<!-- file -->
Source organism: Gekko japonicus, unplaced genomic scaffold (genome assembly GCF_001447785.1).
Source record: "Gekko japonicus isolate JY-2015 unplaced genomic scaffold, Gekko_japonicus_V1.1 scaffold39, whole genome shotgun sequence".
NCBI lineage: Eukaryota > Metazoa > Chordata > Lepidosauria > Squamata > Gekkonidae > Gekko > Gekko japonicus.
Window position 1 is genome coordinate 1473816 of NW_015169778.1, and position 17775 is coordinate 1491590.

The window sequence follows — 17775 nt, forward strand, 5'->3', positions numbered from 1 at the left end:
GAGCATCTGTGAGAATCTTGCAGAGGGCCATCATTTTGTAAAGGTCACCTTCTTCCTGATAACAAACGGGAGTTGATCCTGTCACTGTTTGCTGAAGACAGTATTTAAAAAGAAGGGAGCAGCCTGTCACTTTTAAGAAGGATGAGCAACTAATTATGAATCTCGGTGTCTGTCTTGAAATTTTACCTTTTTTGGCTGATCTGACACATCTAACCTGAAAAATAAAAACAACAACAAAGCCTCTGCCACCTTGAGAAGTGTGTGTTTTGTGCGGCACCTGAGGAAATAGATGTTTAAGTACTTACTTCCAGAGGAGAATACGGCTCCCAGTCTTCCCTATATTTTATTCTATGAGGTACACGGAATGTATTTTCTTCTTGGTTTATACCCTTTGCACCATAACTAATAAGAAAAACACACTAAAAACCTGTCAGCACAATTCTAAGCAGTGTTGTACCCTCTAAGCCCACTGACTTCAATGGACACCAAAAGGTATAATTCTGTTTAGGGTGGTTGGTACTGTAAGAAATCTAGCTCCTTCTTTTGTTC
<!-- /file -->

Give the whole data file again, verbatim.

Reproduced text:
Source organism: Gekko japonicus, unplaced genomic scaffold (genome assembly GCF_001447785.1).
Source record: "Gekko japonicus isolate JY-2015 unplaced genomic scaffold, Gekko_japonicus_V1.1 scaffold39, whole genome shotgun sequence".
NCBI lineage: Eukaryota > Metazoa > Chordata > Lepidosauria > Squamata > Gekkonidae > Gekko > Gekko japonicus.
Window position 1 is genome coordinate 1473816 of NW_015169778.1, and position 17775 is coordinate 1491590.

The window sequence follows — 17775 nt, forward strand, 5'->3', positions numbered from 1 at the left end:
GAGCATCTGTGAGAATCTTGCAGAGGGCCATCATTTTGTAAAGGTCACCTTCTTCCTGATAACAAACGGGAGTTGATCCTGTCACTGTTTGCTGAAGACAGTATTTAAAAAGAAGGGAGCAGCCTGTCACTTTTAAGAAGGATGAGCAACTAATTATGAATCTCGGTGTCTGTCTTGAAATTTTACCTTTTTTGGCTGATCTGACACATCTAACCTGAAAAATAAAAACAACAACAAAGCCTCTGCCACCTTGAGAAGTGTGTGTTTTGTGCGGCACCTGAGGAAATAGATGTTTAAGTACTTACTTCCAGAGGAGAATACGGCTCCCAGTCTTCCCTATATTTTATTCTATGAGGTACACGGAATGTATTTTCTTCTTGGTTTATACCCTTTGCACCATAACTAATAAGAAAAACACACTAAAAACCTGTCAGCACAATTCTAAGCAGTGTTGTACCCTCTAAGCCCACTGACTTCAATGGACACCAAAAGGTATAATTCTGTTTAGGGTGGTTGGTACTGTAAGAAATCTAGCTCCTTCTTTTGTTC